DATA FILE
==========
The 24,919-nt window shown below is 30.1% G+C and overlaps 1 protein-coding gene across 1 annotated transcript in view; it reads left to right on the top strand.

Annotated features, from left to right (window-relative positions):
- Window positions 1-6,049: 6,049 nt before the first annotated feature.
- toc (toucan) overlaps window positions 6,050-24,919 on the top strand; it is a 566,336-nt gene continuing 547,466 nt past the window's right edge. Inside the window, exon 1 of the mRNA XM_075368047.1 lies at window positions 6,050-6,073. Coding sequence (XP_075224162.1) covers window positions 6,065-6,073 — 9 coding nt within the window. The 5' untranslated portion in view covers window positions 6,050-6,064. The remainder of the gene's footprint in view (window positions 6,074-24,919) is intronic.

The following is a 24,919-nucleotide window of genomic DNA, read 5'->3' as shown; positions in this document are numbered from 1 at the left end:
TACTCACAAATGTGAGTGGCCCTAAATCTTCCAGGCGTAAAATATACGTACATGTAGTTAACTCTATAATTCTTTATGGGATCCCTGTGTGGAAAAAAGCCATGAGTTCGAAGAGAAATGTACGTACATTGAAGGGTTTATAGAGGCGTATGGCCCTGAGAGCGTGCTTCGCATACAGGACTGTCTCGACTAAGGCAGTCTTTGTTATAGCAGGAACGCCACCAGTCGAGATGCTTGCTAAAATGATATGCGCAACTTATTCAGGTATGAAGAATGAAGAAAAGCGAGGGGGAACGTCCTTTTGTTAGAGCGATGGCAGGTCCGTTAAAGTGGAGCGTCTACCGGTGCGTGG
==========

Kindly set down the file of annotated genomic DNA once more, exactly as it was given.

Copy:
The 24,919-nt window shown below is 30.1% G+C and overlaps 1 protein-coding gene across 1 annotated transcript in view; it reads left to right on the top strand.

Annotated features, from left to right (window-relative positions):
- Window positions 1-6,049: 6,049 nt before the first annotated feature.
- toc (toucan) overlaps window positions 6,050-24,919 on the top strand; it is a 566,336-nt gene continuing 547,466 nt past the window's right edge. Inside the window, exon 1 of the mRNA XM_075368047.1 lies at window positions 6,050-6,073. Coding sequence (XP_075224162.1) covers window positions 6,065-6,073 — 9 coding nt within the window. The 5' untranslated portion in view covers window positions 6,050-6,064. The remainder of the gene's footprint in view (window positions 6,074-24,919) is intronic.

The following is a 24,919-nucleotide window of genomic DNA, read 5'->3' as shown; positions in this document are numbered from 1 at the left end:
TACTCACAAATGTGAGTGGCCCTAAATCTTCCAGGCGTAAAATATACGTACATGTAGTTAACTCTATAATTCTTTATGGGATCCCTGTGTGGAAAAAAGCCATGAGTTCGAAGAGAAATGTACGTACATTGAAGGGTTTATAGAGGCGTATGGCCCTGAGAGCGTGCTTCGCATACAGGACTGTCTCGACTAAGGCAGTCTTTGTTATAGCAGGAACGCCACCAGTCGAGATGCTTGCTAAAATGATATGCGCAACTTATTCAGGTATGAAGAATGAAGAAAAGCGAGGGGGAACGTCCTTTTGTTAGAGCGATGGCAGGTCCGTTAAAGTGGAGCGTCTACCGGTGCGTGG